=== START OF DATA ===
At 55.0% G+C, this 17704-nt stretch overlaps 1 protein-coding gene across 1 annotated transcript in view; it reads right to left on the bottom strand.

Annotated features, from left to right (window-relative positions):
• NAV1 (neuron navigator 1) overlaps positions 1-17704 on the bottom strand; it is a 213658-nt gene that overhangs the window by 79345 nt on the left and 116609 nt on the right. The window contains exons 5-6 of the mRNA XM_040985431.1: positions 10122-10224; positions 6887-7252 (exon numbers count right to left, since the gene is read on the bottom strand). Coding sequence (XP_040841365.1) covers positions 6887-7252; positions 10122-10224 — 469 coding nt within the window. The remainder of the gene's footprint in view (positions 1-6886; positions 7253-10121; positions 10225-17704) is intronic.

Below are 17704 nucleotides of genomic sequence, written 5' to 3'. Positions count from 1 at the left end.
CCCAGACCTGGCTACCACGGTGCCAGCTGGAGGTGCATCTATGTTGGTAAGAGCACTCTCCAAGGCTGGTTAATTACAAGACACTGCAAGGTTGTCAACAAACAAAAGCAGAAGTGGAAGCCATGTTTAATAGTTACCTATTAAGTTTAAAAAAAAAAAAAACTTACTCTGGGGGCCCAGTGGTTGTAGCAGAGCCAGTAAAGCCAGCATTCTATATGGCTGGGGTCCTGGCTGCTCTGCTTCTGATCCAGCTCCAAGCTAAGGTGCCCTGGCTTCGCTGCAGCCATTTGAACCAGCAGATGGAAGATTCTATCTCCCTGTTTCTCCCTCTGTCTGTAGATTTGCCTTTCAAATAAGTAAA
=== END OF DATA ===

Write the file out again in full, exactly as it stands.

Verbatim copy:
At 55.0% G+C, this 17704-nt stretch overlaps 1 protein-coding gene across 1 annotated transcript in view; it reads right to left on the bottom strand.

Annotated features, from left to right (window-relative positions):
• NAV1 (neuron navigator 1) overlaps positions 1-17704 on the bottom strand; it is a 213658-nt gene that overhangs the window by 79345 nt on the left and 116609 nt on the right. The window contains exons 5-6 of the mRNA XM_040985431.1: positions 10122-10224; positions 6887-7252 (exon numbers count right to left, since the gene is read on the bottom strand). Coding sequence (XP_040841365.1) covers positions 6887-7252; positions 10122-10224 — 469 coding nt within the window. The remainder of the gene's footprint in view (positions 1-6886; positions 7253-10121; positions 10225-17704) is intronic.

Below are 17704 nucleotides of genomic sequence, written 5' to 3'. Positions count from 1 at the left end.
CCCAGACCTGGCTACCACGGTGCCAGCTGGAGGTGCATCTATGTTGGTAAGAGCACTCTCCAAGGCTGGTTAATTACAAGACACTGCAAGGTTGTCAACAAACAAAAGCAGAAGTGGAAGCCATGTTTAATAGTTACCTATTAAGTTTAAAAAAAAAAAAAACTTACTCTGGGGGCCCAGTGGTTGTAGCAGAGCCAGTAAAGCCAGCATTCTATATGGCTGGGGTCCTGGCTGCTCTGCTTCTGATCCAGCTCCAAGCTAAGGTGCCCTGGCTTCGCTGCAGCCATTTGAACCAGCAGATGGAAGATTCTATCTCCCTGTTTCTCCCTCTGTCTGTAGATTTGCCTTTCAAATAAGTAAA